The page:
CHICOPEE, Mass. (WWLP) – Its the holiday a season and many shoppers will be looking for the hottest items and toys on the market before they sell out or become too expensive… but the better business bureau is alerting customers about scams.  Scammers are using an items popularity to trick people out of their money.

“I actually prefer to shop online because I seem to find more variety online and I think the stores have decreased their amount of items in the store,” said Christine Parmentier of South Hadley.

Shipping delays, labor shortages and the slow supply chain is already affecting holiday shopping. With limited selection, hot items are selling out fast which has people looking elsewhere and falling victims to online scams.

“When I shop online, I always use a credit card. That’s one of the things and I also make sure that I’m shopping on a reputable site,” said Parmentier. “You just have to be careful of where you’re shopping and if it’s looks too good to be true, it could be.”

There are always a few “must-have” toys on most kids’ holiday wish lists such as Magic Mixies Magical Misting Crystal Ball, Snap Circuits, Breyer Horses Unicorn Magic Wood Stable, National Geographic Break Open Geodes, and everyone’s favorite, Squishmallows in 2022, according to BBB Scam Alert.

22News spoke with Milagros Johnson from the Mayor’s Office of Consumer Information about these shopping scams, “It’s going to steer you, redirect you into a fraudulent website and they are looking to steal your money and compromise your personal information and you certainly don’t need that headache during the holidays.”

Johnson warned shoppers to proceed with caution when it comes to emails or text messages that promote flash sales or last minute deals, and never use our debit card information opt for a credit card or a virtual card.

“Its better to pay a little bit more and do business with a reputable company that you know is going to standby their product and standby their customer,” said Johnson.

Avoid receiving counterfeit versions of your products or never receiving your item via the mail by making sure the website is listed on the Better Business Bureau website.

How do scammers trick parents out of their money?

These hot toys are sold out at every store you visit, so you turn to online shopping. A quick search takes you to a page that has the toy in stock. The site looks professional and has original images of the product on it. The site may even offer the product at discounted prices, claiming a “last-minute deal” or “flash sale,” but many of those offers are fake.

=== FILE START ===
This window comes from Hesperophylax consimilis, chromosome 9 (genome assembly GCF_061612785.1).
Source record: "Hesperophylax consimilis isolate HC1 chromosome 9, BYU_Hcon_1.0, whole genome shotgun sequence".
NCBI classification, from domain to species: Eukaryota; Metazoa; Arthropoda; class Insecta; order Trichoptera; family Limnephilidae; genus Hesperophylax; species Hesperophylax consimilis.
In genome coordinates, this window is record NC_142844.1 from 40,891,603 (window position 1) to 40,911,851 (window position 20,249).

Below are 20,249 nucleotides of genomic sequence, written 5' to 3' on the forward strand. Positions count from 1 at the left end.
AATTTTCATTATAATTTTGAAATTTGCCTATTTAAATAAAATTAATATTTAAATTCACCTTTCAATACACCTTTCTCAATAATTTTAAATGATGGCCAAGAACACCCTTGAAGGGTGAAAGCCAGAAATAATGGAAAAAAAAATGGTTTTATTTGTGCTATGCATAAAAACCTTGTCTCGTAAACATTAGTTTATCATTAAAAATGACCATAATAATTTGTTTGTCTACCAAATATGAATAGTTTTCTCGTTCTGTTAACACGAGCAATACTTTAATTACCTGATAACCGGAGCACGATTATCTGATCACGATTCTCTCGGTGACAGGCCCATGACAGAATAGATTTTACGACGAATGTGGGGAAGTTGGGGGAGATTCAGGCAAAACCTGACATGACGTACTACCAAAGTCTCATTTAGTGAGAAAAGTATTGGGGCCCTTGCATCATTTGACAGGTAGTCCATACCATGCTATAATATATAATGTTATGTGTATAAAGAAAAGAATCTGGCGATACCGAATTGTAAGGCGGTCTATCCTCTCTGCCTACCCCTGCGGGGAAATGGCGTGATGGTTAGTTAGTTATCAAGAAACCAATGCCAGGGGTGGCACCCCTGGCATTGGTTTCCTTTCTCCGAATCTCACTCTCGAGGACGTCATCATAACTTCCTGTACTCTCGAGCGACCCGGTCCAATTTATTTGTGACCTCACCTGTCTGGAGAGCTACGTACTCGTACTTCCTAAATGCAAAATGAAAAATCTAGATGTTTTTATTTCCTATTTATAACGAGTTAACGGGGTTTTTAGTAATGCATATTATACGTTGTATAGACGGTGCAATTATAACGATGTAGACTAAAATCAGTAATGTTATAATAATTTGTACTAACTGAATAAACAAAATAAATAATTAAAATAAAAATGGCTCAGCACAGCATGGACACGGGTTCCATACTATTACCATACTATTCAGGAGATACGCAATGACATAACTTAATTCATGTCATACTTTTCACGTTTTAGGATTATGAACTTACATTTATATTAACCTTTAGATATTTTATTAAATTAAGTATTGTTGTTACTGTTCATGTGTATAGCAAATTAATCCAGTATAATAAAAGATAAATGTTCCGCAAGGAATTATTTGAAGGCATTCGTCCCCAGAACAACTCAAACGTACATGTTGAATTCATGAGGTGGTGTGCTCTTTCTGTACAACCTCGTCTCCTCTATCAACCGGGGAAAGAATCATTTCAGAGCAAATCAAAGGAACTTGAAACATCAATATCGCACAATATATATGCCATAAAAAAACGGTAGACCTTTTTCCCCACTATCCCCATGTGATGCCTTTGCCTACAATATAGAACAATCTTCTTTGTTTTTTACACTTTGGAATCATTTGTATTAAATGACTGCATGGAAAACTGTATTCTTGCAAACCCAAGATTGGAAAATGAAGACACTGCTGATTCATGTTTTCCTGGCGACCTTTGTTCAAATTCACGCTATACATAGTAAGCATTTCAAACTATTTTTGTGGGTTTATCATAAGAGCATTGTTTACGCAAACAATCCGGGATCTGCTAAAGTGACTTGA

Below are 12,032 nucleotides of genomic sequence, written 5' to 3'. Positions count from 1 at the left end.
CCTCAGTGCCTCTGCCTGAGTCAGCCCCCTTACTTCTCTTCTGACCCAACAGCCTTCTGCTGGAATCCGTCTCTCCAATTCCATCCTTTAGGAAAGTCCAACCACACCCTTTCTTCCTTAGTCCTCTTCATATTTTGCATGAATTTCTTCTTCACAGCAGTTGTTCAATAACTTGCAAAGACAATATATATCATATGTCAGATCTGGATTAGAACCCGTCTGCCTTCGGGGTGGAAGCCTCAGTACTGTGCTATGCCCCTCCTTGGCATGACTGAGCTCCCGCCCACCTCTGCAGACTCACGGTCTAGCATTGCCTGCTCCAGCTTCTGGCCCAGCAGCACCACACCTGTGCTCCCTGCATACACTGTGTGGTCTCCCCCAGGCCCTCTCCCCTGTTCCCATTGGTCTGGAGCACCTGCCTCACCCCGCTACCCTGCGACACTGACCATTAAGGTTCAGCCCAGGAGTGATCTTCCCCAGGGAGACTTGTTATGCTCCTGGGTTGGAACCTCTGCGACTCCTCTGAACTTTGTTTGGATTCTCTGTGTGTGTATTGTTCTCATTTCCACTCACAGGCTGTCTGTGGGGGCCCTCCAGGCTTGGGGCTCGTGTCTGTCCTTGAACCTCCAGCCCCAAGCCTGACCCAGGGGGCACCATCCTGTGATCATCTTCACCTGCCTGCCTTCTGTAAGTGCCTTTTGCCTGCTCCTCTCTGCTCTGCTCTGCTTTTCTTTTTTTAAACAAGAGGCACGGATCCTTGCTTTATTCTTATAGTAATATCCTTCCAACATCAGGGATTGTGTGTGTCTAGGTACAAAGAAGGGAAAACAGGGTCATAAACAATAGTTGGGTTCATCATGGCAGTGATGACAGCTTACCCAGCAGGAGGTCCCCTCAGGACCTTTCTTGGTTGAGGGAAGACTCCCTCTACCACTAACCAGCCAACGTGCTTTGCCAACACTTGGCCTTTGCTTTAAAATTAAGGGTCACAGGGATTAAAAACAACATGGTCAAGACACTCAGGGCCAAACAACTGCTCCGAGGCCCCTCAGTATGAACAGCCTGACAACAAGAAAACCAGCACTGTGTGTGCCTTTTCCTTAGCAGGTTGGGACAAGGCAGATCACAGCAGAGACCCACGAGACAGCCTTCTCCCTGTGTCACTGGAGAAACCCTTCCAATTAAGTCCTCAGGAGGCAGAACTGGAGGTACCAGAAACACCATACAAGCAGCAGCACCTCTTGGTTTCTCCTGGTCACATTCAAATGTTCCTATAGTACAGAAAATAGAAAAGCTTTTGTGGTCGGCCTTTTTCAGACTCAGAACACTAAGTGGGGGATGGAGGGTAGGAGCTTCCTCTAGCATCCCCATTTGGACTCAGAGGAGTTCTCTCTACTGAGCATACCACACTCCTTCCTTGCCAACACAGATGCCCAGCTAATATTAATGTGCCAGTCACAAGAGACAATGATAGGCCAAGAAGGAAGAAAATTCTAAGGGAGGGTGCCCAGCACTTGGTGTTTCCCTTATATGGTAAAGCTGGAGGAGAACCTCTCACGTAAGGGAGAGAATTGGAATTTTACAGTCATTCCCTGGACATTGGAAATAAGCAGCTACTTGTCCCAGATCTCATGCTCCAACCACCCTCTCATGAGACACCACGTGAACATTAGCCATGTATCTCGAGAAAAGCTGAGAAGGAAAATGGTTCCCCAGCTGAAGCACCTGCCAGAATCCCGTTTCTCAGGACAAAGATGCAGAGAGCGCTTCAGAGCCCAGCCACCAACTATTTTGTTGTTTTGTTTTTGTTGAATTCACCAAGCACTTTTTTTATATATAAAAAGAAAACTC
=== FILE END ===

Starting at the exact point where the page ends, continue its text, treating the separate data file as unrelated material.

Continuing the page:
In many cases that have been reported to BBB.org/ScamTracker, buyers thought they were going to order a high-quality toy, but instead, they got a cheap counterfeit version. In some cases, the products were never shipped, and the websites were gone. When the customer tried to follow up with the company, they found that the staff either didn’t respond or refused to give a refund.

For example, one shopper told BBB Scam Tracker: “This company offered hard-to-find Squishmallows. I purchased one for $40. The website claims there is a 30-day hassle-free policy. I finally received the product and it is counterfeit. There are no tags on it and it is of very poor quality. I have tried to use the email provided to request a return label and it is not a real email. They also have a chat available on the website, but gee, guess what? No one is on the chat! I will be disputing the purchase on my credit card.” 

Tips to avoid toy scams

  • Only buy toys from reputable stores and websites. The best way to avoid getting scammed when purchasing toys is to buy them directly from a seller you know and trust.
     
  • Don’t be fooled by extra-low prices. Unreasonably low prices are a red flag for a scam on many products. Avoid making a purchase from a retailer you aren’t familiar with just because the price sounds too good to be true – it probably is!
     
  • Research before you buy. If a company seems legitimate but you aren’t familiar with it, be extra careful with your personal information. Before offering up your name, address, and credit card information, make sure the company has a working customer service number.